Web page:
I had a lesson in loss while I was walking through town a week ago. I was lamenting a misunderstanding that made me feel bereft when I saw a young child, maybe about two years old, run from the Disney shop in one of the shopping arcades.
On its own this even would not be peculiar but the child ran with tiny rapid steps of desperation. Glancing around I saw that no adult was pursuing this mini tornado and others were avoiding the child as it ran past busy legs going in the other direction.
I was cautious about doing anything but I set my own worries aside and quickened my step as the child ran towards the bus station. Not knowing what to do for the best I followed and when the small person came back out of a shop doorway with a perplexed look on its face I approached.
“Hello,” I said as gently as I could while reaching for the child’s hand. “Are you OK? Are you looking for somebody? Mummy? Daddy?”
I was initially met with a blank stare and tight lips. However, in seconds the child’s eyes spoke volumes. Like a barrier at the Niagara Falls the tears were set to cascade down its face. Still, not a word passed the child’s lips.
I repeated the question and looked up to see what other adults had also see the runaway child. Thankfully, a kindly faced woman was nearby. She stepped closer.
I explained the situation to her.
I suggested that we retrace the child’s steps to the point where I first saw them running free.
“Do you want me to come with you?” the woman asked, even though she was weighed down with several shopping bags. “You don’t want people to think you’re kidnapping him.” It was a girl but I didn’t think it timely to point that out to the other Good Samaritan in the shopping centre right then.
Together we made our way back to the shop where I first saw the child escape like a speeding bullet.
No amount of gentle talking as we walked back would persuade the child to give any information about who they were with. I suggested that we take the youngster to the security guard.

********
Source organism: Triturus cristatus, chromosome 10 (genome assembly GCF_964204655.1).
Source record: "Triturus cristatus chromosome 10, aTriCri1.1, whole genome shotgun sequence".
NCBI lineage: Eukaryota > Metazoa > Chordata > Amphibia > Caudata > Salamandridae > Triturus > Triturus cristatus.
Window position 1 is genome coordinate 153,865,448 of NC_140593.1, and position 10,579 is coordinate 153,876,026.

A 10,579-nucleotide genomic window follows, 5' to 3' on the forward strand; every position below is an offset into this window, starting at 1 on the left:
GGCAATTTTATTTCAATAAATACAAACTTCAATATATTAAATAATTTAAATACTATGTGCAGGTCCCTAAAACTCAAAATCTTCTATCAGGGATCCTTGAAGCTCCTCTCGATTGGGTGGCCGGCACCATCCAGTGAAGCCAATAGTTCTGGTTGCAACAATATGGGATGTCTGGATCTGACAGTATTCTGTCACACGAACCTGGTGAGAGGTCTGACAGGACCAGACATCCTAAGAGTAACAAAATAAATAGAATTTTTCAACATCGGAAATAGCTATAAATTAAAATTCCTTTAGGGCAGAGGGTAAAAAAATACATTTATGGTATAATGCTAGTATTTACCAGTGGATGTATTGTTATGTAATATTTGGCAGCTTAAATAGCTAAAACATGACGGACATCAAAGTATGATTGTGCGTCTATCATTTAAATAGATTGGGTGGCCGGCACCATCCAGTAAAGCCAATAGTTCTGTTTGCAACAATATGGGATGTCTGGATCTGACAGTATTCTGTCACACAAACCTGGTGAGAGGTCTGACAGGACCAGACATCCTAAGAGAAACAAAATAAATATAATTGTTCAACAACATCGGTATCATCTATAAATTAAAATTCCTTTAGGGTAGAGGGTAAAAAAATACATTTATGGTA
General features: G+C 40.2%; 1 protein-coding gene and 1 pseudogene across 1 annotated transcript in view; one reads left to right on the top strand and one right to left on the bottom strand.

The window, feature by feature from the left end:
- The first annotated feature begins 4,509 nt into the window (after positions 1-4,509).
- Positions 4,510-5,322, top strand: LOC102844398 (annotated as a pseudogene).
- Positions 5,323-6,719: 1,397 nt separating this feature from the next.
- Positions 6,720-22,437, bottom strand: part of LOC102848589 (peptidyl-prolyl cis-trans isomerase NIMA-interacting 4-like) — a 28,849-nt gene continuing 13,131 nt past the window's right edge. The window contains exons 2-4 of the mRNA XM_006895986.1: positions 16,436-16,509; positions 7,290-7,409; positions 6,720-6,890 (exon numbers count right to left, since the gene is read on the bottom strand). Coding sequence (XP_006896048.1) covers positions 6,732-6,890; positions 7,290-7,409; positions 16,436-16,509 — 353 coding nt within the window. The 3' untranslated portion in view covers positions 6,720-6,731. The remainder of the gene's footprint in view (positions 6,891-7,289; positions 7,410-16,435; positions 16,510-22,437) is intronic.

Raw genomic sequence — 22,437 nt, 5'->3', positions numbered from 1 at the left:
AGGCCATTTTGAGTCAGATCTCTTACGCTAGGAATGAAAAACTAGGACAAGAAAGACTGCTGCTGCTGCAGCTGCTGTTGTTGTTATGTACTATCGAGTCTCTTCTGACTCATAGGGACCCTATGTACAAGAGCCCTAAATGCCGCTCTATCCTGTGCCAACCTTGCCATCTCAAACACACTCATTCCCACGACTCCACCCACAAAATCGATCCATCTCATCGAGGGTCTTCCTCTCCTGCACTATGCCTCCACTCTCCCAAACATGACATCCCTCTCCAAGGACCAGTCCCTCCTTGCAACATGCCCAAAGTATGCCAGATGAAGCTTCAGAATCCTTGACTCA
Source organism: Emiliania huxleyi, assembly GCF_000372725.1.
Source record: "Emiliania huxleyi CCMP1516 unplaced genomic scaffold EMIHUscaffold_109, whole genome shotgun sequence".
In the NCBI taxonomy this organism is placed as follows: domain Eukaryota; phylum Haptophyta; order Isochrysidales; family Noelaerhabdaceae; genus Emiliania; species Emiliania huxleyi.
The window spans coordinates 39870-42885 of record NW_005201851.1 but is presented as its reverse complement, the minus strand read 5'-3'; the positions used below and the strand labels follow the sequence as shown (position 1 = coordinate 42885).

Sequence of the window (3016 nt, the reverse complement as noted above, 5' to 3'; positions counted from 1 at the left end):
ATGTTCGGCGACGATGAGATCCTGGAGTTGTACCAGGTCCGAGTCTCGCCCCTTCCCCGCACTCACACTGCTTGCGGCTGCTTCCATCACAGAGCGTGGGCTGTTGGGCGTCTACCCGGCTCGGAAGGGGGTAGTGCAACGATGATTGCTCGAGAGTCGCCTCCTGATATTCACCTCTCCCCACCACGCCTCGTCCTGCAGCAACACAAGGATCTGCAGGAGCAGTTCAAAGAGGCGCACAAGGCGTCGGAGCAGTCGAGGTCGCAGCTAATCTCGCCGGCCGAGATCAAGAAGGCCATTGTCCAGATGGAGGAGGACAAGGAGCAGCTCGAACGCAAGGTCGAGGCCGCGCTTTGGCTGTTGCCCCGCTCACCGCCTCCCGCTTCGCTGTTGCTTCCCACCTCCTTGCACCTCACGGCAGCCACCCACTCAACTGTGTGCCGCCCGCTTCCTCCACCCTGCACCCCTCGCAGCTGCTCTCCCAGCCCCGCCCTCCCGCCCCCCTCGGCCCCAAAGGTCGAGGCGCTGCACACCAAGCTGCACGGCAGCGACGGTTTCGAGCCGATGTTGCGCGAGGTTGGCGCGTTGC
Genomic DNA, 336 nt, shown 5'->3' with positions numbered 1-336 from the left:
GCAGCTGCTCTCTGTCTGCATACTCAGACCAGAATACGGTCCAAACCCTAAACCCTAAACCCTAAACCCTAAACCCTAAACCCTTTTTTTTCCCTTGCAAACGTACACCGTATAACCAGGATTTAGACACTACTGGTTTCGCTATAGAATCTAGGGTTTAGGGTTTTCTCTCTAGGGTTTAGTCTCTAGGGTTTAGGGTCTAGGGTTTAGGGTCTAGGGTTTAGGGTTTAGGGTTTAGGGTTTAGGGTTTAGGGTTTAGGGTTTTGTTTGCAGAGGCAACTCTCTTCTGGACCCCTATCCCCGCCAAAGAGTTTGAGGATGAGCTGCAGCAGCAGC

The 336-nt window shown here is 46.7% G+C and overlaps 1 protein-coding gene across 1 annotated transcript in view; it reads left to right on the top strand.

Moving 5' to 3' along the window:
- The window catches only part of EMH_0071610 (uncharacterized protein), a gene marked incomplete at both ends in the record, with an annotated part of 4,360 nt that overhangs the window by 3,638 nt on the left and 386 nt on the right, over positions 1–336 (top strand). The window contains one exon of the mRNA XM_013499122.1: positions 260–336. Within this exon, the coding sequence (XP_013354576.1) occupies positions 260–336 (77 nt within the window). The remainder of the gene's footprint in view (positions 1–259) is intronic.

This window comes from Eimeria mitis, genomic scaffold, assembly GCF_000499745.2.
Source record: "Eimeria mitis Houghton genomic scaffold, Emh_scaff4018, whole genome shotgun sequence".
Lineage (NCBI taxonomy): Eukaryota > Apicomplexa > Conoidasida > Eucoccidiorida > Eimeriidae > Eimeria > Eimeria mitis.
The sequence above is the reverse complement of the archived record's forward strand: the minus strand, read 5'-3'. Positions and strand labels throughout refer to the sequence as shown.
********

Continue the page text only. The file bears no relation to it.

Just as we were arriving at the entrance to the original shop where I first spied the child, a woman with an empty pushchair came out into the main walkway; the child released itself from my hold and ran towards her and jumped into the pushchair. The woman said a few words to the child and looked away. The child started pointing at the window displays in the Disney shop and was laughing. That was the only laughter shared between us all that day.
I started to explain to her what had happened. The mother (I think) then created something that could have been described as a smile, if you were desperate, and threw it in the direction of the other woman and I.
I didn’t expect flowers, hugs, or a reward but her whole attitude was perfectly summed up by the other Good Samaritan as we walked back in the direction that we had just come from. I guess she must have felt somewhat deflated because she turned to me and said, “She didn’t seem too concerned at all, did she? Or grateful.” I concurred. I was confused why those minutes of loss had not etched a greater sign of concern on the mother’s face.
I remember when I thought my child was lost – it was a completely different experience.
Later as I wandered around the supermarket picking up a few items for the evening I realised that loss is always personal.
The child ran like their life depended on finding the mother, their eyes were clouded with tears of desperation. The mother, on the other hand, had an air of nonchalance about her. She put the child in the pushchair and turned on her heels without even expressing a word of thanks.
What means a lot to one person may be handled in quite a different way by another. We all have our individual needs and individual reasons for dealing with loss in our own way.